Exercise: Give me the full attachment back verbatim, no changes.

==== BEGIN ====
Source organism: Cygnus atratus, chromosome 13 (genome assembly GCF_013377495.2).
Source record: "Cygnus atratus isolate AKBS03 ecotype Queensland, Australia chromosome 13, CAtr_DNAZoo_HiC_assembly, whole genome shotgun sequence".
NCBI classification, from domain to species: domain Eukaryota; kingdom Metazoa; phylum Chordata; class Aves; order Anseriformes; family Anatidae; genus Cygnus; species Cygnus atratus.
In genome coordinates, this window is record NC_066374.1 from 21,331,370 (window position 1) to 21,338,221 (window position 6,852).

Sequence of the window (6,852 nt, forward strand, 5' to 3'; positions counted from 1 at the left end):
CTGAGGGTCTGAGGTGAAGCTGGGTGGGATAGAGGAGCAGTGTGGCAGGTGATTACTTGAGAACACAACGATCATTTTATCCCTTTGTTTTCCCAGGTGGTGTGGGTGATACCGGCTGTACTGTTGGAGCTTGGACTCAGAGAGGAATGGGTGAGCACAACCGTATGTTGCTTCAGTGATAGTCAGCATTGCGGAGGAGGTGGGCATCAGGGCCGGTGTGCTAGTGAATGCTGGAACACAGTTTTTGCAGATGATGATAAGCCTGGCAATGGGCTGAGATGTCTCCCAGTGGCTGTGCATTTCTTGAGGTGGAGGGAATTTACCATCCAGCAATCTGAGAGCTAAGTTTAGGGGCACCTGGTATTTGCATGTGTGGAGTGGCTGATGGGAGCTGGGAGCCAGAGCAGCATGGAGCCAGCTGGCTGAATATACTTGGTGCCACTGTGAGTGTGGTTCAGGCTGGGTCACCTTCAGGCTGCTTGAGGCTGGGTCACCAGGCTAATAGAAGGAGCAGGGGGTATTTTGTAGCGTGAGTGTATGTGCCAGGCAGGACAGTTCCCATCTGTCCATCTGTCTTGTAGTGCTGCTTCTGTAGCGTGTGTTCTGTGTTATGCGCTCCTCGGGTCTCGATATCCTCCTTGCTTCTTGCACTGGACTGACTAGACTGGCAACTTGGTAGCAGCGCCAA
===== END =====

Source organism: Cygnus atratus, chromosome 13 (genome assembly GCF_013377495.2).
Source record: "Cygnus atratus isolate AKBS03 ecotype Queensland, Australia chromosome 13, CAtr_DNAZoo_HiC_assembly, whole genome shotgun sequence".
NCBI classification, from domain to species: domain Eukaryota; kingdom Metazoa; phylum Chordata; class Aves; order Anseriformes; family Anatidae; genus Cygnus; species Cygnus atratus.
In genome coordinates, this window is record NC_066374.1 from 21,331,370 (window position 1) to 21,338,221 (window position 6,852).

Sequence of the window (6,852 nt, forward strand, 5' to 3'; positions counted from 1 at the left end):
CTGAGGGTCTGAGGTGAAGCTGGGTGGGATAGAGGAGCAGTGTGGCAGGTGATTACTTGAGAACACAACGATCATTTTATCCCTTTGTTTTCCCAGGTGGTGTGGGTGATACCGGCTGTACTGTTGGAGCTTGGACTCAGAGAGGAATGGGTGAGCACAACCGTATGTTGCTTCAGTGATAGTCAGCATTGCGGAGGAGGTGGGCATCAGGGCCGGTGTGCTAGTGAATGCTGGAACACAGTTTTTGCAGATGATGATAAGCCTGGCAATGGGCTGAGATGTCTCCCAGTGGCTGTGCATTTCTTGAGGTGGAGGGAATTTACCATCCAGCAATCTGAGAGCTAAGTTTAGGGGCACCTGGTATTTGCATGTGTGGAGTGGCTGATGGGAGCTGGGAGCCAGAGCAGCATGGAGCCAGCTGGCTGAATATACTTGGTGCCACTGTGAGTGTGGTTCAGGCTGGGTCACCTTCAGGCTGCTTGAGGCTGGGTCACCAGGCTAATAGAAGGAGCAGGGGGTATTTTGTAGCGTGAGTGTATGTGCCAGGCAGGACAGTTCCCATCTGTCCATCTGTCTTGTAGTGCTGCTTCTGTAGCGTGTGTTCTGTGTTATGCGCTCCTCGGGTCTCGATATCCTCCTTGCTTCTTGCACTGGACTGACTAGACTGGCAACTTGGTAGCAGCGCCAA